A Time to Break Silence

Cuong Do
Elang 105


The speech was given by Martin Luther King, Jr., who was one of few black members of a multi-faith organization called National Emergency Committee of Clergy and Laymen Concerned about Vietnam (CALCAV). “Beyond Vietnam: A Time To Break Silence” is the second of the two speeches that King gave about the Vietnam War. It was given on April 4th, 1967 at Riverside Church in New York with the help of CALCAV. The event drew in 3,000 people which helped raise the highest amount of donations for the anti-war movement. After this event King became the co-chair of the organization and then helped proceed with activities to protest against the war in Vietnam.
The audience at the speech was mostly clergy and laity that were concerned about the Vietnam War. However, King’s targeted audience was American citizens as well as the U.S. government. The purpose of the speech is to encourage the people to put pressure on the U.S. government to stop the war in Vietnam. King achieves this purpose through a three-step process: 1) Building up credibility, 2) Informing the audience about the truth behind the Vietnam War, what the government is actually doing, and 3) Using these facts to trigger the emotions and to create a desire for a change. King uses rhetorical questions to execute his three-step plan and these questions help him accomplish the overall purpose of the speech.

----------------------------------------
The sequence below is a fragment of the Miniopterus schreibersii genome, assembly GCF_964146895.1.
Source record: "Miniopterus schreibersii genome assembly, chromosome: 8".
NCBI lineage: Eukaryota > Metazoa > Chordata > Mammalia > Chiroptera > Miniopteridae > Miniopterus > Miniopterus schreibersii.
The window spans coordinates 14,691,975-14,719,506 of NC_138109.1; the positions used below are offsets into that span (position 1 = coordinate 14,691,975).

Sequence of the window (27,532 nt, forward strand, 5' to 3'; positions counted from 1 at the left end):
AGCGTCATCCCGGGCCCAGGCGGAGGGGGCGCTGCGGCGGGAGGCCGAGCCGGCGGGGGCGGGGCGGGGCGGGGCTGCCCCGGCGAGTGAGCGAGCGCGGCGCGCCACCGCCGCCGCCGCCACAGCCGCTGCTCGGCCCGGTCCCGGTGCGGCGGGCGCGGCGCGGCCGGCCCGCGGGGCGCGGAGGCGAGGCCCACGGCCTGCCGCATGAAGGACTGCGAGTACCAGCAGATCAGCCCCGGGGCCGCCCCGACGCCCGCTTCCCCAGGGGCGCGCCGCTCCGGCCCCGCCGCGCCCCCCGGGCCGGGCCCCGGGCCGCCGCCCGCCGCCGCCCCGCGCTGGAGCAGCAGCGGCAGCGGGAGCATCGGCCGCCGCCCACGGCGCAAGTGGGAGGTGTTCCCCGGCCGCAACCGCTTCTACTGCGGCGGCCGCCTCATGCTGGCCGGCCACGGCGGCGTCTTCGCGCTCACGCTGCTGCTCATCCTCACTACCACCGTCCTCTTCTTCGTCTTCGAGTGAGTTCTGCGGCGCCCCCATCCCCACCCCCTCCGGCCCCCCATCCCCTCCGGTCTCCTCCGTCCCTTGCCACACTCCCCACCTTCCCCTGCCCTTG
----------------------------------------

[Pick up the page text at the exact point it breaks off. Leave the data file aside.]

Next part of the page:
King spends a considerable amount of time during the first part of the speech establishing his credibility because many people question his decision to speak about wars. He had been met with countless questions that had the same connotation, “Why are you, a civil rights leader, discussing the matters of the war?” In response to those doubts, King brings up several rhetorical questions to justify his credibility. This is a very important for King to establish trust between him and the audience because if the...